Thursday, October 12, 2006

Who says “leave no stone unturned” is just an expression? I did just that on Sunday the 8th on a rocky hillside in the Wissahickon.

I was looking for an eastern milksnake (Lampropeltis t. triangulum). It was a little late in the season, I think, but I figured it was worth a shot. The weather was about right (sunny and rising from the mid fifties into the low 70s by 2pm or so when I quit).

I had started at a different spot in Roxborough that morning but did not find any snakes there. I did find a small patch of redback salamanders (Plethodon cinereus). Along with one I found at Cobbs Creek a couple weeks ago, this means they’re back in force. Here’s a leadback phase redback I found there under a rusty can.

The redbacks mostly retreat underground during the heat of the summer, but they come back towards the surface in the fall. As long as the ground is a little moist, you'll find them.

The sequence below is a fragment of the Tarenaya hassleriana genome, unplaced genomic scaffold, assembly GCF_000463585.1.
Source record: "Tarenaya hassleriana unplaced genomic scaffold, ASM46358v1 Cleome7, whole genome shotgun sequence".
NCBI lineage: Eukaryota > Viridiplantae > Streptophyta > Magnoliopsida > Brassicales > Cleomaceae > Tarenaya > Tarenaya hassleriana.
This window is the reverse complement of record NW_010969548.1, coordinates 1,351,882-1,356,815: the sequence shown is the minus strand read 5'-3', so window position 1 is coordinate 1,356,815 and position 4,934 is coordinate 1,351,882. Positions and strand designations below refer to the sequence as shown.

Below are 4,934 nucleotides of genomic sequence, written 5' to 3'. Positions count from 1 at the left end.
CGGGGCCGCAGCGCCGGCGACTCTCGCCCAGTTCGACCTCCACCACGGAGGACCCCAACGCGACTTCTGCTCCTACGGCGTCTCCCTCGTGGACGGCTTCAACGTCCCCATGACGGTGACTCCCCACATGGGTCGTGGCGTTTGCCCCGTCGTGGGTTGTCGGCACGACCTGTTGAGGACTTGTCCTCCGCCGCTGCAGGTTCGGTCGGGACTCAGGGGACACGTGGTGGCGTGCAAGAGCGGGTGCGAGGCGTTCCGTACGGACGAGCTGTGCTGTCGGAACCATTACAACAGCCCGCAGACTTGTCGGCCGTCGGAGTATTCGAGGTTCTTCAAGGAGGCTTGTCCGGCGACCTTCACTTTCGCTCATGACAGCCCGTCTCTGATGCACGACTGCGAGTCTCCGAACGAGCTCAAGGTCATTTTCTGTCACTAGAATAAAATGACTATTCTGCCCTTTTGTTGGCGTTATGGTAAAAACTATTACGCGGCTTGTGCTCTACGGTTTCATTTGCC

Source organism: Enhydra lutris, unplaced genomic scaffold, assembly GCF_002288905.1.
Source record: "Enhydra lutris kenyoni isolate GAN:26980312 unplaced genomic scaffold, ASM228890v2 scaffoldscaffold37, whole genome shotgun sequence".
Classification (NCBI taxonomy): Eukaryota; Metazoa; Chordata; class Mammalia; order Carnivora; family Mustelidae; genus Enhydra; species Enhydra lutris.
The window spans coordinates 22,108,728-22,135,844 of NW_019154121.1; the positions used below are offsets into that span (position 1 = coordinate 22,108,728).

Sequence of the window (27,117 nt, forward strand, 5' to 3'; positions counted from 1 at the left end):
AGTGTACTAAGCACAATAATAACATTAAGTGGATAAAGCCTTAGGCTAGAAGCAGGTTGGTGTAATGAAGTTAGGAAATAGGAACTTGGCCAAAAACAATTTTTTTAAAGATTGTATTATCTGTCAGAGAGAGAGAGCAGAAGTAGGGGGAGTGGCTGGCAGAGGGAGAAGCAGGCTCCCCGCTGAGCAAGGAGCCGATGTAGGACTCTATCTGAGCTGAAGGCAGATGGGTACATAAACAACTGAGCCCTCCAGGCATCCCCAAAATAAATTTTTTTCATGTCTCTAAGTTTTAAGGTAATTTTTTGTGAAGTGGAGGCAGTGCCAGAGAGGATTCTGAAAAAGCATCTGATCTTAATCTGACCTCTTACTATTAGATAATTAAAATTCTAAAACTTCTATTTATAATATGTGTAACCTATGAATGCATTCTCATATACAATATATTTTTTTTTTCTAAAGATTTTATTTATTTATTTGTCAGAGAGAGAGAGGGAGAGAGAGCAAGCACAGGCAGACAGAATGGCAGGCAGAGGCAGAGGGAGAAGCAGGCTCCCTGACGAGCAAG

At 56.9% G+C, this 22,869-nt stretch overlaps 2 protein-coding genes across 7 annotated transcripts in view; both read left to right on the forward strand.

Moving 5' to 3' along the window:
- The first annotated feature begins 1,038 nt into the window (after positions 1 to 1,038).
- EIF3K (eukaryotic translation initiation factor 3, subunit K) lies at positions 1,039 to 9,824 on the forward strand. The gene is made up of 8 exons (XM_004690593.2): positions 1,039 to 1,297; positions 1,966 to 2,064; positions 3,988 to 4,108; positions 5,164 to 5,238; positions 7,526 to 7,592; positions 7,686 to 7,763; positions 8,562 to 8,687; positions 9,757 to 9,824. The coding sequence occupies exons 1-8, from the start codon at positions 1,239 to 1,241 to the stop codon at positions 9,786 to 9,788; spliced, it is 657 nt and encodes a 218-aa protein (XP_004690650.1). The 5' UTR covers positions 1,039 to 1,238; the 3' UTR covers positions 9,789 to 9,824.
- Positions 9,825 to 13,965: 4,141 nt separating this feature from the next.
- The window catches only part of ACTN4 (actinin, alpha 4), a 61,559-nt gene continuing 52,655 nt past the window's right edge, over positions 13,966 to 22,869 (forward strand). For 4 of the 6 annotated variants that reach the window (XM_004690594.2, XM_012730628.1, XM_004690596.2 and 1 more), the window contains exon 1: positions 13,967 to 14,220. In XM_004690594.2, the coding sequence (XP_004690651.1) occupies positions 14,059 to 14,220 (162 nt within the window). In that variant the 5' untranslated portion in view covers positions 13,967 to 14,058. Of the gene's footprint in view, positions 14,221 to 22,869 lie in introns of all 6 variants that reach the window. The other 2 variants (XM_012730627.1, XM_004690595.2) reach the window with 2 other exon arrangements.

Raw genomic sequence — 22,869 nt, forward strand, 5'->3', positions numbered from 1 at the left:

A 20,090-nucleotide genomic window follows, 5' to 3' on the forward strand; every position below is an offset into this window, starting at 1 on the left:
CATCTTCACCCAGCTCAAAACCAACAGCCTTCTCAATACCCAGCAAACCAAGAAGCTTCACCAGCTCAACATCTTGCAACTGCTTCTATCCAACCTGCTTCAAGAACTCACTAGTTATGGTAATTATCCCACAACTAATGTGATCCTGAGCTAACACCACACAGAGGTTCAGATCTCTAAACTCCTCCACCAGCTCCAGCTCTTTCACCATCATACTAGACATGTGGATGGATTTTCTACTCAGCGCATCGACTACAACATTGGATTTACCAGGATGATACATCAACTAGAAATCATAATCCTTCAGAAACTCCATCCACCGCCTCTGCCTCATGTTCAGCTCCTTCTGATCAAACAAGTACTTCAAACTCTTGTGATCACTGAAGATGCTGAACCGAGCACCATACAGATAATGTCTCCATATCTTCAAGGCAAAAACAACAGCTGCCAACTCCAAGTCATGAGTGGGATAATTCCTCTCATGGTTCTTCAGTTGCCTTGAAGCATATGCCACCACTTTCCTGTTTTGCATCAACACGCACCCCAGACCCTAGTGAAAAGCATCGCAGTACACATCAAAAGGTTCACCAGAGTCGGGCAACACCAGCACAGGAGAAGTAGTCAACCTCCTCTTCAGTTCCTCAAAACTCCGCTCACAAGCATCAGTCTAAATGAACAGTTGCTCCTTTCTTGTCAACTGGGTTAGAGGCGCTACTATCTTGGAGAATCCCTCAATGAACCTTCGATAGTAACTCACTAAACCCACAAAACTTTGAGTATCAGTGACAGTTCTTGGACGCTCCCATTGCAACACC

I found 36 of them on my hillside in the Wissahickon. They’re beautiful little creatures with their slender, graceful build and sparkly speckles. Still, they get kind of old when you’re looking for something else and you keep having to pick them out of the way so as not to crush them when you put their rock-shelters back down.

I found no milksnakes on Sunday, but I did have some pleasant surprises. I found some kind of mouse, who took off with her four little furry babies latched on for the ride when I picked up her rock. I also found a northern ringneck snake (Diadophis punctatus edwardsii), which was my first for the Wissahickon. That ringneck made amazing sense after all those redback salamanders. Northern ringneck snakes feed almost exclusively on salamanders, so that hillside is like a huge, all-you-can-eat feast for this little guy.

The mice and the ringnecks were cool in their own right, but they’re also food for milksnakes – the mice for the adults and the smaller snakes for the babies. They give me just enough hope to keep looking in the spring.

I gave up after I looked around and saw that I had reached the bottom of the slope. I had turned over nearly every stone I could lift, and it was time to hike back to my bike and ride home.

Here are some turtles I saw basking in the Schuylkill under the Falls Bridge on my way home. I think they’re red-eared sliders (Trachemys scripta elegans).


41 redback salamanders
1 northern ringneck snake
4 mystery turtles
1 DOR brown snake (Storeria dekayi)